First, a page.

In the past couple of years I’ve probably used the word “innovation” thousands of times and read or heard it thousands of times more. Naturally. I worked in an Office of Innovation (inside the Division of Talent, Labor and Innovation) running “Innovate NYC Schools” (Twitter handle @innovatenycedu), which was funded by a grant from the Investing in Innovation program (from the U.S. Department of Education Office of Innovation and Improvement). I’ve written here about “Innovation 1.0,” “Innovation 2.0,” and “failure[s] of innovation.” But it’s a lazy term for a hazy concept and I vote for a moratorium.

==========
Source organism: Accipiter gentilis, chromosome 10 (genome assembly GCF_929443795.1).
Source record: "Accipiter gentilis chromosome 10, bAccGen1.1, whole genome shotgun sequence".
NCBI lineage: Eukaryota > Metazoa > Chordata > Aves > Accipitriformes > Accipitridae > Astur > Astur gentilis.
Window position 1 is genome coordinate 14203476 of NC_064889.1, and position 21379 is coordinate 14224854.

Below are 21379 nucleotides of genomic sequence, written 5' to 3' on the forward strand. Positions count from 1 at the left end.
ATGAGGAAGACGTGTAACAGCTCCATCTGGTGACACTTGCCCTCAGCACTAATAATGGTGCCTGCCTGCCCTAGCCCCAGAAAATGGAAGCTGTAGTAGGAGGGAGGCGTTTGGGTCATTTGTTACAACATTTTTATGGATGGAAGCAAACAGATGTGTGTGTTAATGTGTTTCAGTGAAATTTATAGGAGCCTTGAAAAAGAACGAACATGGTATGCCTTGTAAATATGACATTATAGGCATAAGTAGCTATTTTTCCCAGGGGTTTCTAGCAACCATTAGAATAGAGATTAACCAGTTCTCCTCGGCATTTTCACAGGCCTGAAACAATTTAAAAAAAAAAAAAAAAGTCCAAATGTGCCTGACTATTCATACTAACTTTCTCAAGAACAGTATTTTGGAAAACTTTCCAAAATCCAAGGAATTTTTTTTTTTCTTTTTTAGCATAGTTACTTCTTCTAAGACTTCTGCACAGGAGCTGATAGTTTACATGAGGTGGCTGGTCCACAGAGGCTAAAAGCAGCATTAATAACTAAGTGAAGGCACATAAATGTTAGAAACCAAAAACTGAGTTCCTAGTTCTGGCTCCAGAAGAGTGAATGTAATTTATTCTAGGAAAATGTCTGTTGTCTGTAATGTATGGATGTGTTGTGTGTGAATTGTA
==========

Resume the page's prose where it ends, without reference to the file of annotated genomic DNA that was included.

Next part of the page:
First, “innovation” manages to be both too vague (it can be applied to anything, and is) and too narrow (it’s usually just a trendier, TED-ier version of “technology”). Because it’s used so often without referring to anything in particular, it begins to feel like an incantation from the realm of magical thinking. Second, surveys show that outside of Silicon Valley, “innovation” has a terrible brand with most parents and educators. It worries the former and induces eye-rolls from the latter, so invoking it as a goal or a policy is not a great way to make new friends.